Elder and DisabilityLaw Planning & Strategies
Member-National Academy of Elder Law Attorneys, Inc. www.texaselderlawattorney.com
Richard M. Barron Attorney at Law 209 E. Main St. Whitesboro, Tx. 76273 903-564-3663 or 940-612-3663 [email protected]
Can a Married Couple go through Division of Assets, Qualify for Medicaid....and Still Keep Everything? The Answer May Surprise You....
Ralph and Alice were high school sweethearts who lived in Texas their entire adult lives. Two weeks ago Ralph and Alice celebrated their 51st Anniversary. Yesterday Ralph, who has Alzheimer's, wandered away from home. Hours later he was found sitting on a street curb, talking incoherently. He was taken to a hospital where he is being treated for dehydration.
Alice comes to see you after their family doctor tells her she needs to place Ralph in a nursing home. She tells you they both grew up during the Depression and have always tried to save something each month. Their assets, totaling $120,000, not including their house, are as follows:
Savings Account $35,000
Money Market Account $17,000
Checking Account $ 3,000
Residence (no mortgage) $80,000
Ralph gets a Social Security check for $800 each month; Alice's check is $300. Her eyes fill with tears as she says A At $3,500 to the nursing home every month, our entire life savings will be gone in less than 3 years! What's more, she's afraid that she won't be able to pay her monthly bills, because a neighbor told her that the nursing home will be entitled to all of Ralph's Social Security check.
You have good news for Alice. You tell her that it's possible she will get to keep everything...all of their assets and all of the income...and still have the state Medicaid program pay Ralph's nursing home costs. And, you tell her that, while the process may take a little while, the end result will be worth it.
To apply for Medicaid, she will have to go through the Texas Department of Aging and Disability Services (DADS). If she does things strictly according to the way DADS tells her, she will only be able to keep about 1/2 of their assets plus she will be entitled to a minimum monthly income to pay her expenses as she always has.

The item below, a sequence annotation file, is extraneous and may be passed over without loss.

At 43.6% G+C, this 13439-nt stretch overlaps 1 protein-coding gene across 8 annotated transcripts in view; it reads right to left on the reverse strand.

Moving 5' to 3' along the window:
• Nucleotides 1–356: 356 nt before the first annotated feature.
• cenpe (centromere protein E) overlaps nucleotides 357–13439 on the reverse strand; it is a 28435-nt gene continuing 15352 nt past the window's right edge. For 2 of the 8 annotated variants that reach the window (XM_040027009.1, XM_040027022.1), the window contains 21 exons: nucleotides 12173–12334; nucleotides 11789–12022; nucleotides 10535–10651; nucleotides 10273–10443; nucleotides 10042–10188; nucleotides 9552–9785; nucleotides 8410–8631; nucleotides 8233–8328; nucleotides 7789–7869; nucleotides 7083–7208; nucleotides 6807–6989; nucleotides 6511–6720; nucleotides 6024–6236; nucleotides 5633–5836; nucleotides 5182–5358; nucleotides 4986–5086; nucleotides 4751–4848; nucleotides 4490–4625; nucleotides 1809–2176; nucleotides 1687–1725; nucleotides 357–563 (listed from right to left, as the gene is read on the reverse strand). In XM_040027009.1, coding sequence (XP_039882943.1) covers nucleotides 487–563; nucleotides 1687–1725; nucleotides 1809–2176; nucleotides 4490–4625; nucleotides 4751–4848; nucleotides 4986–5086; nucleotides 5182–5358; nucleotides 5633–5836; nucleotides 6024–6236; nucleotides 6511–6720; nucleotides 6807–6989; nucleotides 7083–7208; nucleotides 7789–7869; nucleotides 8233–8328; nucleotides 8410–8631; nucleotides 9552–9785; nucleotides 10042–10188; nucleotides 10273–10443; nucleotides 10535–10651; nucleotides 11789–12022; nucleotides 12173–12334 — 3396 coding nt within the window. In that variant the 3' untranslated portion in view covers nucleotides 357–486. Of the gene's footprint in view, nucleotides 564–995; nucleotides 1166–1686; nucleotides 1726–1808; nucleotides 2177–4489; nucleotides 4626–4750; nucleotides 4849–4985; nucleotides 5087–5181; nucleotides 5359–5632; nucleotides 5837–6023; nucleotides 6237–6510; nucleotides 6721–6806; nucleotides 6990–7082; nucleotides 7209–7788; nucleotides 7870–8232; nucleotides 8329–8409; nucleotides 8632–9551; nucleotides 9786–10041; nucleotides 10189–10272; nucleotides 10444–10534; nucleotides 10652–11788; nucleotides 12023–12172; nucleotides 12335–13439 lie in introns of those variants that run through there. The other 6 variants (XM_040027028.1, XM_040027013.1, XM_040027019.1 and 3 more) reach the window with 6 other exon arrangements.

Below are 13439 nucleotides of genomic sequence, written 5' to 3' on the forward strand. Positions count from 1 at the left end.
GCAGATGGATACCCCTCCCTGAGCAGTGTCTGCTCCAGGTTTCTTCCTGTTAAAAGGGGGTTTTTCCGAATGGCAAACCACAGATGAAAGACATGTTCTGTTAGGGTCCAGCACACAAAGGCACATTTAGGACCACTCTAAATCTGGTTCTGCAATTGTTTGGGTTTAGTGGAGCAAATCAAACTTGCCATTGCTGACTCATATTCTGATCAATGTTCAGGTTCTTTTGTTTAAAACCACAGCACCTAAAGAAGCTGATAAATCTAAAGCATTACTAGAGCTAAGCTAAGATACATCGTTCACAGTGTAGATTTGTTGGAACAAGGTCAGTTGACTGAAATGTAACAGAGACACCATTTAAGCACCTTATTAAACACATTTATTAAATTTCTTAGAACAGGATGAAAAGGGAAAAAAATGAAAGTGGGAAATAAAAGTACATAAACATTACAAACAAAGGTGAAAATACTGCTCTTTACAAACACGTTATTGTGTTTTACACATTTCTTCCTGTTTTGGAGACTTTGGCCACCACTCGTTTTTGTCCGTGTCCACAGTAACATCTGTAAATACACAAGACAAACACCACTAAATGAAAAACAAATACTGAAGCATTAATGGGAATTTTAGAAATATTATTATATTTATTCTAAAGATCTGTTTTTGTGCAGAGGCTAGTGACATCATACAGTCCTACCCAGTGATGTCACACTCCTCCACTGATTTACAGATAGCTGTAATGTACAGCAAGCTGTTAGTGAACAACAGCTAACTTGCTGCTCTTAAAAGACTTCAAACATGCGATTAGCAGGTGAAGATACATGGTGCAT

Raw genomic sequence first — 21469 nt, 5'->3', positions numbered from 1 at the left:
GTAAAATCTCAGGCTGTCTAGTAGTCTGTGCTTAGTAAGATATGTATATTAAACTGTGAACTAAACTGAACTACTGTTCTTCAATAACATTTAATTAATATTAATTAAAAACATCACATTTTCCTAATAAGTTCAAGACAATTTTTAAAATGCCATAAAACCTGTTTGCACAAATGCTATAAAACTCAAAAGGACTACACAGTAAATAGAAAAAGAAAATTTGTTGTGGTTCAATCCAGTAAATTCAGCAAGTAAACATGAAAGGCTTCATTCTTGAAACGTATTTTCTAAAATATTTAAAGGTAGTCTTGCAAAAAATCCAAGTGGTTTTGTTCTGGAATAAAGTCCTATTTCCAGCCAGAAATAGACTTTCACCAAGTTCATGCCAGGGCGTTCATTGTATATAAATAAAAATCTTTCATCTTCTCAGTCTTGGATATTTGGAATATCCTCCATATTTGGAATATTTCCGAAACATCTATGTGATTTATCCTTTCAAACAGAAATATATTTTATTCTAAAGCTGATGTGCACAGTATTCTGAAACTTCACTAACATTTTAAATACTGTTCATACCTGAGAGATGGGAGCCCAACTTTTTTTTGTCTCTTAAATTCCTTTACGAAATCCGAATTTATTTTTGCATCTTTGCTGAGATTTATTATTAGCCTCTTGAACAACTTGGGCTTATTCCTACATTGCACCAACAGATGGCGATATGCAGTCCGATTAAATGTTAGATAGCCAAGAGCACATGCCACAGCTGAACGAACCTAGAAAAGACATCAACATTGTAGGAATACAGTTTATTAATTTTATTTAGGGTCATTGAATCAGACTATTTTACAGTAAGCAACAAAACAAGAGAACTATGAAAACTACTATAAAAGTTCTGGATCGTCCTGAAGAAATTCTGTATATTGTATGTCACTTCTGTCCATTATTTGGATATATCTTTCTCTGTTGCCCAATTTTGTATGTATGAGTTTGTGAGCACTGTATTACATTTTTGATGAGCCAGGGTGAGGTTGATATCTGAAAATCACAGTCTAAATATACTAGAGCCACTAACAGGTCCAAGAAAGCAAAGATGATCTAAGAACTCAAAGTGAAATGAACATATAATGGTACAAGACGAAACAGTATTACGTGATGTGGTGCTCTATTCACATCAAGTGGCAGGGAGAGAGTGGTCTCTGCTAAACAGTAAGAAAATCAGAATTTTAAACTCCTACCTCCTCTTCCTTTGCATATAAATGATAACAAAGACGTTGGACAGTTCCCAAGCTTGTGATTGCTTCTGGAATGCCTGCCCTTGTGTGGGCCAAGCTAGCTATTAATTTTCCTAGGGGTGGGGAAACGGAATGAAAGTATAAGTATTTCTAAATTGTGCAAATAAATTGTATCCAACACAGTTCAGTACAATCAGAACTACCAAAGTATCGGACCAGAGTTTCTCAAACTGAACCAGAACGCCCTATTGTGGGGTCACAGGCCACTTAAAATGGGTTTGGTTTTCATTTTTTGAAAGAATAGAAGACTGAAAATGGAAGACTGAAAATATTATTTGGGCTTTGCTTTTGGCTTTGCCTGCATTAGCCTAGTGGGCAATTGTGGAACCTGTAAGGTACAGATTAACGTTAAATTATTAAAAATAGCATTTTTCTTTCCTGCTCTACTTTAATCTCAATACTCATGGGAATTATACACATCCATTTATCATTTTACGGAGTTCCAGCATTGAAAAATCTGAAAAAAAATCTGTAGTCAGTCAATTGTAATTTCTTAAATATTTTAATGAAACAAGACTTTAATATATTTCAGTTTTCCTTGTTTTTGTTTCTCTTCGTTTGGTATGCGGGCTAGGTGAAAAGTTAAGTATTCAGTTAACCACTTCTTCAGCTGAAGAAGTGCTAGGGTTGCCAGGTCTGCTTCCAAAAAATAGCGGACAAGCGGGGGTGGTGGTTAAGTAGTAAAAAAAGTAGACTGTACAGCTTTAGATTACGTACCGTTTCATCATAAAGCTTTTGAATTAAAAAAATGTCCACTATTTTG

But the results can actually be much better than the traditional spend-down, which everyone talks about. That's because Texas does not follow thean Income First Rule, which normally says that Alice would be entitled to her income and then Ralph's income, and then to the income off their assets. Instead, Texas law allows her to go to her income and then the earnings off Ralph's assets, to generate the income to meet her monthly needs. Based on a 5% rate of interest, their entire savings, plus their Social Security will still not generate enough income to bring her up to the current allowable minimum monthly income of $1,515. Therefore, if she does it properly, Alice will be entitled to keep their entire savings, and there will be no spend-down, and Medicaid will pay for Ralph's nursing home.
The challenge is that this cannot be accomplished at the case worker level. It can only be done on an appeal. So she will have to get advice from someone who knows how to navigate the system. But with proper advice she'll be able to avoid the spend-down and keep everything she and Ralph have worked so hard for.
After talking with you, Alice is calmer and says she will find a good nursing home for Ralph. You have helped her to understand that the law does not intend to impoverish one spouse because the other needs care in a nursing home. This is certainly an example where knowledge of the rules, and how to apply them can be used to resolve Alice's dilemma.